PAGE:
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Thread: Please participate in New Pythiosis Study!!

  1. #61
    Senior Member TBell's Avatar
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    Thank you for renewing this thread. Pythiosis is a very deadly disease and is not so rare anymore, however, still many veterinary practices see very few cases of the disease.

    Education is the key to recognizing the disease, and that is why I created the website, http://www.pythioisis.com. It goes into detail concerning the disease, so I will not repost here.

    Many thanks to Ann Heise and Dave Rorem for supplying many of the dogs for blood testing for the disease. I thought I had posted those results, but will be glad to again.


    Tammy,

    Here are the basic stats for the study group.

    BL = 175-199
    BL= 150-199 BL = 175-199 # with symptoms
    Total % Total % Total %
    Negative 106 61.99 137 80.12 8 5.84
    Borderline 43 25.15 12 7.02 2 16.67
    Positive 22 12.87 22 12.87 6 27.27
    Total Tested 171 171 16

    I did the Borderline range at 150-199 and at 175-199 because I think the 150-175 range is too low. We are doing more tests to check this. I use the lower BL range in clinical samples to be sure we pick up on very early infected dogs which have lower scores. Id rather do this and get a few false BLs than to miss some infected animals.

    It is interesting to note the correlation of Positive tests and animals with a history of symptoms. 27% of the positive group reported symptoms vs less than 6% of the negative group.

    Robert L. Glass
    Pan American Vet Labs
    pavlab.com
    800 856 9655

  2. #62
    Senior Member weathered's Avatar
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    Well unfortunately my parents' 3 year old dog has just been diagnosed with one of three bad fungal infections, Pythium insidiosum being one of the possibilities. She has been in private lakes and ditches and streams in Barbour County AL. Many dogs get in the same waters regularly, but she is unlucky enough not to have immunity. She has the type that causes lumps on the skin, not the GI kind. She has had surgery to remove some lumps and will have her leg and shoulder amputated tomorrow to remove more that could not be removed with resection. More diagnostic work will be done to determine exactly which one it is. If it is pythioisis, does anyone know the side effects of the newer treatment which is a vaccination? I'd like to help my parents in their decision making by giving them as much information as possible.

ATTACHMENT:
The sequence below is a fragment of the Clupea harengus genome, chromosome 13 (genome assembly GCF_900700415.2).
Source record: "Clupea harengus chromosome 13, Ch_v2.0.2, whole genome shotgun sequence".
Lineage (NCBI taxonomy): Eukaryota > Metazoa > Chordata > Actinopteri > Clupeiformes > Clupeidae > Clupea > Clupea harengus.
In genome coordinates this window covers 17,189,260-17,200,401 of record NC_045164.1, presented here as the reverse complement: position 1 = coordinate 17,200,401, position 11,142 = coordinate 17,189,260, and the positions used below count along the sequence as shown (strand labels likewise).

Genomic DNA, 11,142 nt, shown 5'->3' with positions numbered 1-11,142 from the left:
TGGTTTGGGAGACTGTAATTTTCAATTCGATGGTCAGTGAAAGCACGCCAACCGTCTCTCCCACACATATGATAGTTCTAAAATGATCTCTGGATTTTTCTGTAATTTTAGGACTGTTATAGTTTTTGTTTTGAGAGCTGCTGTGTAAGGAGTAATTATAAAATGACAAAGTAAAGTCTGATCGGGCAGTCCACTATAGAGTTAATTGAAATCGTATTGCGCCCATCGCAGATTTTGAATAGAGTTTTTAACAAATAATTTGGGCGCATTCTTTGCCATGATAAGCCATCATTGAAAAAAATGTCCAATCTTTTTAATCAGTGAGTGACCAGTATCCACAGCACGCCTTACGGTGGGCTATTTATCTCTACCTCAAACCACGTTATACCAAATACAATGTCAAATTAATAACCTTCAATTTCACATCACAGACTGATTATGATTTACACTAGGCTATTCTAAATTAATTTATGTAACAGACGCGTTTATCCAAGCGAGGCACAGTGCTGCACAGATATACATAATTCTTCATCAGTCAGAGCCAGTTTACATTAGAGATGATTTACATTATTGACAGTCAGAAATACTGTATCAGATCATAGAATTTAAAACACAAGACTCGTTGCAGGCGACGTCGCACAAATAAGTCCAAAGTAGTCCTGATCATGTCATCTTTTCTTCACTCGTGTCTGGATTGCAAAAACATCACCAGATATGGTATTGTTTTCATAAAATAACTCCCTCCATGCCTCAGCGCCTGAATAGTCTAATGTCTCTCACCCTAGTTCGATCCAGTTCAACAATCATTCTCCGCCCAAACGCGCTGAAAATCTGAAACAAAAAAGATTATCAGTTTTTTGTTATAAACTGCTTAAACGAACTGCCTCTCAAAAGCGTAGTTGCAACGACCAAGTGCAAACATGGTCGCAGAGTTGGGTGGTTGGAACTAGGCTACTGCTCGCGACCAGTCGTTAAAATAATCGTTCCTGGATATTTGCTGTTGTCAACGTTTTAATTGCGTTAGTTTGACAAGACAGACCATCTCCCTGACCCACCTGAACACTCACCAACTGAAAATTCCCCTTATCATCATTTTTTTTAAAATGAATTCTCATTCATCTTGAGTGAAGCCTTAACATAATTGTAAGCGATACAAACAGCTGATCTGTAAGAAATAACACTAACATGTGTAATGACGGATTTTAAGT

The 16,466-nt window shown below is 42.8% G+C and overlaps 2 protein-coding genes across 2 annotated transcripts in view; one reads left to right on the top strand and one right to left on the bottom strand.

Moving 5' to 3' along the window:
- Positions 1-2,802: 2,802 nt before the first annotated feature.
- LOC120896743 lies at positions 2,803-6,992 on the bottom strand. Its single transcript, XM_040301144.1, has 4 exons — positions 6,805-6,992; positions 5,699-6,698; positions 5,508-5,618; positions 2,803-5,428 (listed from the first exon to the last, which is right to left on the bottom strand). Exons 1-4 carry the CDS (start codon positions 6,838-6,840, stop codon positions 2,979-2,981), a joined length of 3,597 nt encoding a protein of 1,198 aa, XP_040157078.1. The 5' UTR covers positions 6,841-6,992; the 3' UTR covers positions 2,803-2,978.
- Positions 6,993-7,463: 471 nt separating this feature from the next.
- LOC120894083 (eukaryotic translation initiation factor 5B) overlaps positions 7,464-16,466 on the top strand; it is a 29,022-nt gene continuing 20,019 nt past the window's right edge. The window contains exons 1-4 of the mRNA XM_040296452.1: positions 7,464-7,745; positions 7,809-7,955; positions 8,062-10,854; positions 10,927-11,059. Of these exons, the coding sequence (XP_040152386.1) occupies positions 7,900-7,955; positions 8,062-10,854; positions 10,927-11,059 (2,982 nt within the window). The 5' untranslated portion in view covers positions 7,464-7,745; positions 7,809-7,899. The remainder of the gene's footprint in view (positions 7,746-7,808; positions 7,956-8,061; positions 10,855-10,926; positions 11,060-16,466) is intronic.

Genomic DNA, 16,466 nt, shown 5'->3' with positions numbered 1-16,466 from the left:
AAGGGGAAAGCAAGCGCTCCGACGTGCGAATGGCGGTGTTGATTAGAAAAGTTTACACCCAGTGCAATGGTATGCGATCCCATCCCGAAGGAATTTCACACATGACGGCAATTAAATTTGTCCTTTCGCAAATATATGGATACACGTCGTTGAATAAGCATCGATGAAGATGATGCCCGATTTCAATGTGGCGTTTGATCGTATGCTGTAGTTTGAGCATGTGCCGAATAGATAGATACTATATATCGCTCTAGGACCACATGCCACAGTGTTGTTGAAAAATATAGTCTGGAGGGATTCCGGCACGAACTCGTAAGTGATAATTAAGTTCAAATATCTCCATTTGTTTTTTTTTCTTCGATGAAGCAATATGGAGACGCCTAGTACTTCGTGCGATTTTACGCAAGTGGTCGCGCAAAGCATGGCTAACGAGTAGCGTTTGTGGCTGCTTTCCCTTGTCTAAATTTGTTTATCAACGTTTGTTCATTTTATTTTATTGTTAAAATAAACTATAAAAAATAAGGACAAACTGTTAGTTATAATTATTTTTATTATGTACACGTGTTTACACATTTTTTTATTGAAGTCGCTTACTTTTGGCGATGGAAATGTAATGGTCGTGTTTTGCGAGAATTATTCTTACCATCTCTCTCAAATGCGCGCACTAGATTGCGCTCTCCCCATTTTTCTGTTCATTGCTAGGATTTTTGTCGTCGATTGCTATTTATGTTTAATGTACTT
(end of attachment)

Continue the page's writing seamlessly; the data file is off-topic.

3. #63
    Senior Member pat addis's Avatar
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    how about hunt test dogs ? I live and train in Illinois also hunt here so my dogs are exposed to some pretty funky water

  4. #64
    Senior Member TBell's Avatar
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    The immunotherapy vaccines have little or no side effects. It simply boosts the dog's anti-bodies to fight the pythium insidiosum.

    I've given the therapy to my dogs in hopes of acting as a preventative, as the pathogen is very common in MS, AL, LA.

    It is just devastating to read the emails from pet owners all around the country who have dogs who are fighting or have fought this disease. After seven years and hundreds of emails, the most effective treatment has been:

    immediately begin immunotherapy vaccines with yearly boosters
    remove as much of the affected tissue as possible
    short term anti-fungals
    low dose prednisone

    The immunotherapy is not a magic cure since unfortunately the majority of dogs with the disease are still unable to fight the infection, however, I know of very few survivors who have NOT used it. The few dogs who do survive with surgical removal only seem to see the infection return within a year.
    Last edited by TBell; 10-30-2013 at 06:33 AM. Reason: typo

  5. #65
    Senior Member weathered's Avatar
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    Thank you Tammy. I've passed the information along to my parents.

  6. #66
    Senior Member weathered's Avatar
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    The dog has a confirmed case of pythioisis. She will be receiving the immunotherapy. She is doing well so far post- amputation. Not really sure what to expect if the disease progresses, but we hope we won't have to see that first hand.

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